Since the birth of the first IVF baby in 1978, the process of IVF has advanced in scope, sophistication and success rates. Australia and New Zealand undertake approximately 85,000 treatment cycles each year, representing one of the highest utilisation rates in the world.1 Even with the many significant advances in IVF technology and innovations, live birth rates for IVF have plateaued at approximately 17% per cycle started.2 Despite our best efforts, most of the time IVF fails. IVF add-ons have emerged as optional extras which usually aim to increase the chance of IVF success.
There is no consensus definition of an IVF ‘add-on’. They are a heterogeneous group of treatment options, including procedures, medicines and techniques that are generally considered additional to standard IVF. Examples include ‘injury’ of the endometrium in the cycle prior to an embryo transfer (endometrial scratching), selection of sperm for injection under ultra-high magnification (intracytoplasmic morphologically selected sperm injection, [IMSI]) or treatments to suppress immune cell activity in the endometrium (e.g. intralipid infusion). The use of IVF add-ons is widespread. Recent research reports that as many as 21 different IVF add-ons are advertised on IVF clinic websites in Australasia, and in an Australian survey IVF add-ons were used by 82% of IVF patients.3 4
The evidence base for IVF add-ons
Although there are notable exceptions, the majority of randomised controlled trials (RCTs) evaluating IVF add-ons are small and underpowered. They often lack methodological rigour, such as adequate randomisation methods (to ensure allocation concealment) and prospective trial registration in a recognised database.5 As a consequence, most IVF add-ons are not supported by robust evidence to demonstrate that they improve the probability of pregnancy and live birth, or are safe to use.
Of 21 add-ons offered by Australasian IVF clinics, none were found to be supported by high-quality evidence and most were not supported by any level of evidence.6 However, three add-ons were supported by moderate-quality evidence of benefit. These were assisted hatching, EmbryoGlue and androgen supplementation. An additional two add-ons had low-quality evidence of benefit: physiological intracytoplasmic sperm injection (PICSI) and use of growth hormone.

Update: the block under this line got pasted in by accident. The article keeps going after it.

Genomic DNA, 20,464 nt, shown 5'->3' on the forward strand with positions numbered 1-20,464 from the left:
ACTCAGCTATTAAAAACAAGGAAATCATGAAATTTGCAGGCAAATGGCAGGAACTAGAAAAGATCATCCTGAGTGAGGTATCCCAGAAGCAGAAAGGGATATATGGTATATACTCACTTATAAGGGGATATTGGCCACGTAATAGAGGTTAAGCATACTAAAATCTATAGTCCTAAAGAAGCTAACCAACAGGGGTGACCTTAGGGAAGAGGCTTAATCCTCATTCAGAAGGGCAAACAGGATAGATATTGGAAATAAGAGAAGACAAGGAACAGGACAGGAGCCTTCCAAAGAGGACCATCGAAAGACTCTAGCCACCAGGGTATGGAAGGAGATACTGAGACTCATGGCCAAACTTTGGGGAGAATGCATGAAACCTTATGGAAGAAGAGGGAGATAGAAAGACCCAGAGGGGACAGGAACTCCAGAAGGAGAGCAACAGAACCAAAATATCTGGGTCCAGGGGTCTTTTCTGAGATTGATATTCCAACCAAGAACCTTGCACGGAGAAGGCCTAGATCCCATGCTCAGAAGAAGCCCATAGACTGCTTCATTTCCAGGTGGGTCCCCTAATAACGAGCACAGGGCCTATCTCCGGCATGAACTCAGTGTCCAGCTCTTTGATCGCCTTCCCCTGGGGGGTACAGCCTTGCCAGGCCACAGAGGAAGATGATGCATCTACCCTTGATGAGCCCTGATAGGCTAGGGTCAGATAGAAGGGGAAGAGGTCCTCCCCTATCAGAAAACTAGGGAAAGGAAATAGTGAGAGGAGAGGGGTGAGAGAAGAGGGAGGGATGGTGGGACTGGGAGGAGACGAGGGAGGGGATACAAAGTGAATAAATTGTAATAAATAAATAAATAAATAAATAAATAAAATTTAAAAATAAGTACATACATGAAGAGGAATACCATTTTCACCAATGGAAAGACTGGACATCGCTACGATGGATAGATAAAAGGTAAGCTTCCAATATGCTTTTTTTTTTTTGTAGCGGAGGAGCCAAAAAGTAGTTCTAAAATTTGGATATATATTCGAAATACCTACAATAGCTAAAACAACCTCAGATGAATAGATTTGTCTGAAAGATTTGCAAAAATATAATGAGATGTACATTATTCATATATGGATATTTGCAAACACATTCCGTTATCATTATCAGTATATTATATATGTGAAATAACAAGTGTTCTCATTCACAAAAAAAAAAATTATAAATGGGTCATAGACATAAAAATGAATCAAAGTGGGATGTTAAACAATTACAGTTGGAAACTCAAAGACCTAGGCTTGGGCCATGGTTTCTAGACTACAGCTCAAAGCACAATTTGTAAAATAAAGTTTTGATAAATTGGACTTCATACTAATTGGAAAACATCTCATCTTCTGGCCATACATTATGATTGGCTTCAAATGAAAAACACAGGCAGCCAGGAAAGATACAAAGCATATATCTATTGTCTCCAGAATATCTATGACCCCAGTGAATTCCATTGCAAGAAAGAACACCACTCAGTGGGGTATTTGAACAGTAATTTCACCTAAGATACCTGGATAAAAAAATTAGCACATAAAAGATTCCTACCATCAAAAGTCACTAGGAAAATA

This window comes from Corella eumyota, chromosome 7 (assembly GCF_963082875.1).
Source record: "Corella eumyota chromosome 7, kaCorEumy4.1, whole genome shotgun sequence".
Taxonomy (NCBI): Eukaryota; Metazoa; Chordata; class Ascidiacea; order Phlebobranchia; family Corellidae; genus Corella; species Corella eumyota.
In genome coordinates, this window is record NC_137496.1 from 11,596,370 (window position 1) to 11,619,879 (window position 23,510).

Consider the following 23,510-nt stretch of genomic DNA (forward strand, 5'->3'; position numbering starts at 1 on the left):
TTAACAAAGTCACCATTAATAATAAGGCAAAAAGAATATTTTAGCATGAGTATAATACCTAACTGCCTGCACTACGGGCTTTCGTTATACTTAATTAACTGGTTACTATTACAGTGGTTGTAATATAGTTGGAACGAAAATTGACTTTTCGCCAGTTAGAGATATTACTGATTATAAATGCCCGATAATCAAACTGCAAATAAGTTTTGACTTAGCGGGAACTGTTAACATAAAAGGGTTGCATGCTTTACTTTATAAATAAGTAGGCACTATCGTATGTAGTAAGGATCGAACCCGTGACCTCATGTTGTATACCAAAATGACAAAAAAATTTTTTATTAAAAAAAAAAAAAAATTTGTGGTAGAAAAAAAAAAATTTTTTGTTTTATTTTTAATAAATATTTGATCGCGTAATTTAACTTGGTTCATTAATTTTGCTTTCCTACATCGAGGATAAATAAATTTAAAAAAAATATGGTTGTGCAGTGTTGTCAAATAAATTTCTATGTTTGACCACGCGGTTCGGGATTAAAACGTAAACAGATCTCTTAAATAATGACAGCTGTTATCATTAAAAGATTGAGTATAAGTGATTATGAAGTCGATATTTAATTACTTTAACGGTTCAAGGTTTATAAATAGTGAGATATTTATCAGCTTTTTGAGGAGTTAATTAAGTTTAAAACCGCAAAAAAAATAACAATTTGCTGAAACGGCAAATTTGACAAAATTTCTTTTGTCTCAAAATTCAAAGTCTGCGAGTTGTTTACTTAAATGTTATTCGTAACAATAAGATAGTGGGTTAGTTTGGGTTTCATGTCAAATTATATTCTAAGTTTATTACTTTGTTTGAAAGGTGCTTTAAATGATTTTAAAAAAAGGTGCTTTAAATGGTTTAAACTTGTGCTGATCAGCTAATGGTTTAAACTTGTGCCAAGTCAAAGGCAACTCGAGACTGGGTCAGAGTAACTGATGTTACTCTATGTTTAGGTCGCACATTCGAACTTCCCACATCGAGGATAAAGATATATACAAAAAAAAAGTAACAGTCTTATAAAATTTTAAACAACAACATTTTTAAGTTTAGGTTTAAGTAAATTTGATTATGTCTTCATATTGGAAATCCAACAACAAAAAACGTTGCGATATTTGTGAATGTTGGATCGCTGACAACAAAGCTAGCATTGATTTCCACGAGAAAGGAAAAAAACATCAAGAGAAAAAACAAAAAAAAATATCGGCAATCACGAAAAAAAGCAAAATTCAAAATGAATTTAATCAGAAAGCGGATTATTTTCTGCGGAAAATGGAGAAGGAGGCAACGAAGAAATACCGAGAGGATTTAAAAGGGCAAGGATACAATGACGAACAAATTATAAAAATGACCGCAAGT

The Human Fertilisation and Embryology Authority (HFEA) in the UK has released a patient-facing website which regularly reviews the evidence of IVF treatment add-ons using a traffic light system. The HFEA classifies add-ons based on whether there is high-quality evidence from RCTs demonstrating that the add-on safely improves live birth rate.7 None of the 11 add-ons that have been reviewed to date have been given a green light. Five were considered amber (conflicting evidence for effectiveness and safety, not recommended for routine use), and six were considered red (no evidence of improvement in live birth rate or add-on is unsafe).
Two examples of common IVF add-ons, their evidence base and associated costs are described below.
Hyaluronic acid is an adherence compound that can be added to embryo transfer media, such as the commonly used EmbryoGlue. Hyaluronic acid is a naturally produced compound that functions as a binding and protective agent in human tissue. It has therefore been suggested that its addition to embryo transfer media may facilitate successful implantation and improve live birth rates. EmbryoGlue is a common add-on, being offered by many IVF clinics in Australasia at a median cost of $200 AUD and is used routinely in some clinics for all IVF patients.8
A recent Cochrane review analysed the results from 26 RCTs with a total of 6704 participants.9 The review reported moderate-quality evidence of an improvement in pregnancy and live birth rates with the addition of hyaluronic acid in high concentrations to transfer media. The pooled results from meta-analysis suggested that, among women reaching embryo transfer, EmbryoGlue increases the live birth rate from 33% to somewhere between 37% and 44%. Further, there was no difference in the rate of adverse events with or without EmbryoGlue.